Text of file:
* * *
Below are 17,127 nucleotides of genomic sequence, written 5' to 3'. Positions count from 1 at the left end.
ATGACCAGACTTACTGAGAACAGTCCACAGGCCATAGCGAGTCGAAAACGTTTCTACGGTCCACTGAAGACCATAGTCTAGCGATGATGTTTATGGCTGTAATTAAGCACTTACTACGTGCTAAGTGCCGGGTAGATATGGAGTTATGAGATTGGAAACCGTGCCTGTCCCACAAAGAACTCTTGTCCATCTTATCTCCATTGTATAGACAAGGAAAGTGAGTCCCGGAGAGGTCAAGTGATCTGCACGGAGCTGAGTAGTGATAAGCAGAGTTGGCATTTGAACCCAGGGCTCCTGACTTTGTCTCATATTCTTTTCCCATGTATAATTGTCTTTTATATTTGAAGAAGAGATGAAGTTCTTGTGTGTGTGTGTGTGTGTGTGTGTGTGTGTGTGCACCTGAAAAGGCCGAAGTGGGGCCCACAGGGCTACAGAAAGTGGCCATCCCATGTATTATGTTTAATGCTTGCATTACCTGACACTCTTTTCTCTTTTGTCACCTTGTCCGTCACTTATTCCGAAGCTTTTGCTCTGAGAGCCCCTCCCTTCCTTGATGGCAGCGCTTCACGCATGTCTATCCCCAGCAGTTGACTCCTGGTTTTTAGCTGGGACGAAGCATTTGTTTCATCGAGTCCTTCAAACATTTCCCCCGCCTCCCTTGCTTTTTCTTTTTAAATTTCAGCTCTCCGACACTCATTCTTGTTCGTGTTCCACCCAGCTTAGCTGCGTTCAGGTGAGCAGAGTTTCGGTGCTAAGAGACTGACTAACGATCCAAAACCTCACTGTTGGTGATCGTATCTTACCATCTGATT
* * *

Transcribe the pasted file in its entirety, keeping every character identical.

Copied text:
Below are 17,127 nucleotides of genomic sequence, written 5' to 3'. Positions count from 1 at the left end.
ATGACCAGACTTACTGAGAACAGTCCACAGGCCATAGCGAGTCGAAAACGTTTCTACGGTCCACTGAAGACCATAGTCTAGCGATGATGTTTATGGCTGTAATTAAGCACTTACTACGTGCTAAGTGCCGGGTAGATATGGAGTTATGAGATTGGAAACCGTGCCTGTCCCACAAAGAACTCTTGTCCATCTTATCTCCATTGTATAGACAAGGAAAGTGAGTCCCGGAGAGGTCAAGTGATCTGCACGGAGCTGAGTAGTGATAAGCAGAGTTGGCATTTGAACCCAGGGCTCCTGACTTTGTCTCATATTCTTTTCCCATGTATAATTGTCTTTTATATTTGAAGAAGAGATGAAGTTCTTGTGTGTGTGTGTGTGTGTGTGTGTGTGTGTGTGCACCTGAAAAGGCCGAAGTGGGGCCCACAGGGCTACAGAAAGTGGCCATCCCATGTATTATGTTTAATGCTTGCATTACCTGACACTCTTTTCTCTTTTGTCACCTTGTCCGTCACTTATTCCGAAGCTTTTGCTCTGAGAGCCCCTCCCTTCCTTGATGGCAGCGCTTCACGCATGTCTATCCCCAGCAGTTGACTCCTGGTTTTTAGCTGGGACGAAGCATTTGTTTCATCGAGTCCTTCAAACATTTCCCCCGCCTCCCTTGCTTTTTCTTTTTAAATTTCAGCTCTCCGACACTCATTCTTGTTCGTGTTCCACCCAGCTTAGCTGCGTTCAGGTGAGCAGAGTTTCGGTGCTAAGAGACTGACTAACGATCCAAAACCTCACTGTTGGTGATCGTATCTTACCATCTGATT